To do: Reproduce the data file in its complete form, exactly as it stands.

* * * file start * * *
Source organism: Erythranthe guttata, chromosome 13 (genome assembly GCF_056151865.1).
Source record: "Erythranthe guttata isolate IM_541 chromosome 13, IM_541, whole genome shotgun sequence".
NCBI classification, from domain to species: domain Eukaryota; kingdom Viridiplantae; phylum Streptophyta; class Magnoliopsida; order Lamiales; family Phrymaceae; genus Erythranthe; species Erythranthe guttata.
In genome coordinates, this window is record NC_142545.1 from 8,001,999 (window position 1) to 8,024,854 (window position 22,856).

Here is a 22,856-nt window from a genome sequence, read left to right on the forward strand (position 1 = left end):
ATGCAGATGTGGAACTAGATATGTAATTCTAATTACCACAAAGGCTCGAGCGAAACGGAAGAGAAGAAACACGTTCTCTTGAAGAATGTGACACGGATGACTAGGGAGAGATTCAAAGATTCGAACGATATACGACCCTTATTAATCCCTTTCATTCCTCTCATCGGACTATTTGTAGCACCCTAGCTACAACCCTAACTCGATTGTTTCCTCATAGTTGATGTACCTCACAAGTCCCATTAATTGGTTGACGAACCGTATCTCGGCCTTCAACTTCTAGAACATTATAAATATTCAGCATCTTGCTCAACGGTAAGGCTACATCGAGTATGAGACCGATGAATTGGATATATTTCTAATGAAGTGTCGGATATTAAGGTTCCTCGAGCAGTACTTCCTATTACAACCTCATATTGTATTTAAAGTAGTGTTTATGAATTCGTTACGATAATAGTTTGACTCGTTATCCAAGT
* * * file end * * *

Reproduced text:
Source organism: Erythranthe guttata, chromosome 13 (genome assembly GCF_056151865.1).
Source record: "Erythranthe guttata isolate IM_541 chromosome 13, IM_541, whole genome shotgun sequence".
NCBI classification, from domain to species: domain Eukaryota; kingdom Viridiplantae; phylum Streptophyta; class Magnoliopsida; order Lamiales; family Phrymaceae; genus Erythranthe; species Erythranthe guttata.
In genome coordinates, this window is record NC_142545.1 from 8,001,999 (window position 1) to 8,024,854 (window position 22,856).

Here is a 22,856-nt window from a genome sequence, read left to right on the forward strand (position 1 = left end):
ATGCAGATGTGGAACTAGATATGTAATTCTAATTACCACAAAGGCTCGAGCGAAACGGAAGAGAAGAAACACGTTCTCTTGAAGAATGTGACACGGATGACTAGGGAGAGATTCAAAGATTCGAACGATATACGACCCTTATTAATCCCTTTCATTCCTCTCATCGGACTATTTGTAGCACCCTAGCTACAACCCTAACTCGATTGTTTCCTCATAGTTGATGTACCTCACAAGTCCCATTAATTGGTTGACGAACCGTATCTCGGCCTTCAACTTCTAGAACATTATAAATATTCAGCATCTTGCTCAACGGTAAGGCTACATCGAGTATGAGACCGATGAATTGGATATATTTCTAATGAAGTGTCGGATATTAAGGTTCCTCGAGCAGTACTTCCTATTACAACCTCATATTGTATTTAAAGTAGTGTTTATGAATTCGTTACGATAATAGTTTGACTCGTTATCCAAGT